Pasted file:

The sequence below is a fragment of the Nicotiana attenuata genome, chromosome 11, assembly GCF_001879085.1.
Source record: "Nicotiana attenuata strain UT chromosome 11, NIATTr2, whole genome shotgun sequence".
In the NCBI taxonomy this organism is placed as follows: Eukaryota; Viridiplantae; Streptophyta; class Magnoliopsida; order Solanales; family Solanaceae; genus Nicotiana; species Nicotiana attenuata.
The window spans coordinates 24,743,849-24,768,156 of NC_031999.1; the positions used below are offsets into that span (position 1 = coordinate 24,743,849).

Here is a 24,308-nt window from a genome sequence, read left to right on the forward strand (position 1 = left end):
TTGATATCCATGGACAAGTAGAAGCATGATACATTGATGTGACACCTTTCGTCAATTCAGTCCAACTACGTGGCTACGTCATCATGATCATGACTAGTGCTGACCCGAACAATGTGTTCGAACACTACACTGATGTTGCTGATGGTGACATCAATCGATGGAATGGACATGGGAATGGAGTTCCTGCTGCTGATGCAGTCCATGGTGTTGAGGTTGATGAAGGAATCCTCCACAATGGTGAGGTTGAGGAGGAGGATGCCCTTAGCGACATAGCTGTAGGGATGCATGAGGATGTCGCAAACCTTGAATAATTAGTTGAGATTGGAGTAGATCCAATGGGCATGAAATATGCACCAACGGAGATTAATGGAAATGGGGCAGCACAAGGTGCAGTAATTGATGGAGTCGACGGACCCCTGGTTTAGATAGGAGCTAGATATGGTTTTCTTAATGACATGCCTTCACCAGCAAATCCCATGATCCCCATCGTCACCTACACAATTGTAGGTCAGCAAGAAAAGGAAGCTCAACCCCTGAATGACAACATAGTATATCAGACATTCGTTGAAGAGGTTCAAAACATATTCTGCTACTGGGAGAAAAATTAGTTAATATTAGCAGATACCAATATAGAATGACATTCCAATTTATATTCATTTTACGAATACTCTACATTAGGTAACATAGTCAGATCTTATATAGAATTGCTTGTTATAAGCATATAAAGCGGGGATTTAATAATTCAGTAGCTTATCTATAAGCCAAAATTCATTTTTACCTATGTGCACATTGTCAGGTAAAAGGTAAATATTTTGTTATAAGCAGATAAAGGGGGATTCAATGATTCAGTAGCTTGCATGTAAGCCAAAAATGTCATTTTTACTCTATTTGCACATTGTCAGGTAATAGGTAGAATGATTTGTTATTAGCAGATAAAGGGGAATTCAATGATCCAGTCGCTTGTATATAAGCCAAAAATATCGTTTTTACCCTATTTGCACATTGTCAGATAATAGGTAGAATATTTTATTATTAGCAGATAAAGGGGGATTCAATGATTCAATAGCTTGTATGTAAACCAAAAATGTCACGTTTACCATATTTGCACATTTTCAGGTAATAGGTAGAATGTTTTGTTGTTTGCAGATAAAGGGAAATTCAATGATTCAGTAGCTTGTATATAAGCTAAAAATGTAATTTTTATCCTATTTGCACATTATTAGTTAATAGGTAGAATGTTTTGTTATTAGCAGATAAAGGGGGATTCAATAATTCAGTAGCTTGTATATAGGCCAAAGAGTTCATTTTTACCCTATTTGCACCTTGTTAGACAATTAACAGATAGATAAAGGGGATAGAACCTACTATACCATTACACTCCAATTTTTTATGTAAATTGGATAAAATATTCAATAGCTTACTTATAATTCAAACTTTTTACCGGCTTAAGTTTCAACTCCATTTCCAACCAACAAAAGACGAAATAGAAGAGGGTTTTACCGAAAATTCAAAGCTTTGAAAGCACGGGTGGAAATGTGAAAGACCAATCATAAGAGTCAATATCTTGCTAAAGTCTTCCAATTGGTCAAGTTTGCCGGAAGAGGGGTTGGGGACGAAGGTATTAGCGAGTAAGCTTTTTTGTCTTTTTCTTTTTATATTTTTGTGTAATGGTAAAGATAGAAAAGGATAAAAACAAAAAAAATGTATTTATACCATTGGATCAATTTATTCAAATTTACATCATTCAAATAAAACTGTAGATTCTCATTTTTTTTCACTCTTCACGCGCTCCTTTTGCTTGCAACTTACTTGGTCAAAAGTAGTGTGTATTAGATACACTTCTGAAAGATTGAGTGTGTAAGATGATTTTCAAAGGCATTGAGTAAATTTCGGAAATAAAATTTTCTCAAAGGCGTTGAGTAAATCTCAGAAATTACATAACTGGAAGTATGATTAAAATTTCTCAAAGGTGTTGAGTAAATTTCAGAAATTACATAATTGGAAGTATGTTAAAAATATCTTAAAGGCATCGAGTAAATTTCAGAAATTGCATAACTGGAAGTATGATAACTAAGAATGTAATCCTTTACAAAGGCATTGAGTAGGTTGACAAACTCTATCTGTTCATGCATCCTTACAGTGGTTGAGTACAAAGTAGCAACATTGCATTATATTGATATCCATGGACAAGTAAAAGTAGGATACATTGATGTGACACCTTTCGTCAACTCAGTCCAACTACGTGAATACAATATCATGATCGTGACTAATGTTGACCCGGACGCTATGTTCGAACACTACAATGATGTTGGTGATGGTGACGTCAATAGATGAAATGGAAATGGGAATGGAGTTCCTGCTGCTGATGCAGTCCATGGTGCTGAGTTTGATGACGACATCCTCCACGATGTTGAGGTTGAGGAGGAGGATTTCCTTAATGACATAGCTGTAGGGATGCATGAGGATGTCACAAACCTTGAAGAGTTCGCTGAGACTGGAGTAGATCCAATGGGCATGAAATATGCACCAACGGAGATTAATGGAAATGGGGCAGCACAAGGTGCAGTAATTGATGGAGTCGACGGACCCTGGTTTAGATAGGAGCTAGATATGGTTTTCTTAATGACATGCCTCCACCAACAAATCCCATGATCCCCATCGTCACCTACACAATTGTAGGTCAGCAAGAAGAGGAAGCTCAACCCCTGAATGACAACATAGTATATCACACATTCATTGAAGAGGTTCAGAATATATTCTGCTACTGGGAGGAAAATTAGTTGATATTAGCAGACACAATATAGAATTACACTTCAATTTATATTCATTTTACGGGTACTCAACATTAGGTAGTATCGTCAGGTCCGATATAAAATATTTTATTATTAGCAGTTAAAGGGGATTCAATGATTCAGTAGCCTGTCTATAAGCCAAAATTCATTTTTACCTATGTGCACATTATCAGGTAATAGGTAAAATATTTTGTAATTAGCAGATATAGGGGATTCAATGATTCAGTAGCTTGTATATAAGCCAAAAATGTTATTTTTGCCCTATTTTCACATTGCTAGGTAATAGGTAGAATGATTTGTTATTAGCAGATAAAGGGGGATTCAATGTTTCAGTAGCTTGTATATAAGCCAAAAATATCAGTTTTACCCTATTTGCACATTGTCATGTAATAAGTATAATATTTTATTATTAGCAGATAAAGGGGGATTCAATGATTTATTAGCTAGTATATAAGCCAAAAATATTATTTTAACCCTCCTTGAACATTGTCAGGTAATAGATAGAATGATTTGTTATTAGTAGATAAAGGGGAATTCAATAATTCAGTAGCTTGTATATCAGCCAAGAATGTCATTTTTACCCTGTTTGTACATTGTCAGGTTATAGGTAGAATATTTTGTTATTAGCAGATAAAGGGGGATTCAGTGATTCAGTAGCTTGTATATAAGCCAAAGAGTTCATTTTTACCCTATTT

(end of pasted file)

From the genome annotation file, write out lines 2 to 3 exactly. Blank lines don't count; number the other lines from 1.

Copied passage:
Source record: "Nicotiana attenuata strain UT chromosome 11, NIATTr2, whole genome shotgun sequence".
In the NCBI taxonomy this organism is placed as follows: Eukaryota; Viridiplantae; Streptophyta; class Magnoliopsida; order Solanales; family Solanaceae; genus Nicotiana; species Nicotiana attenuata.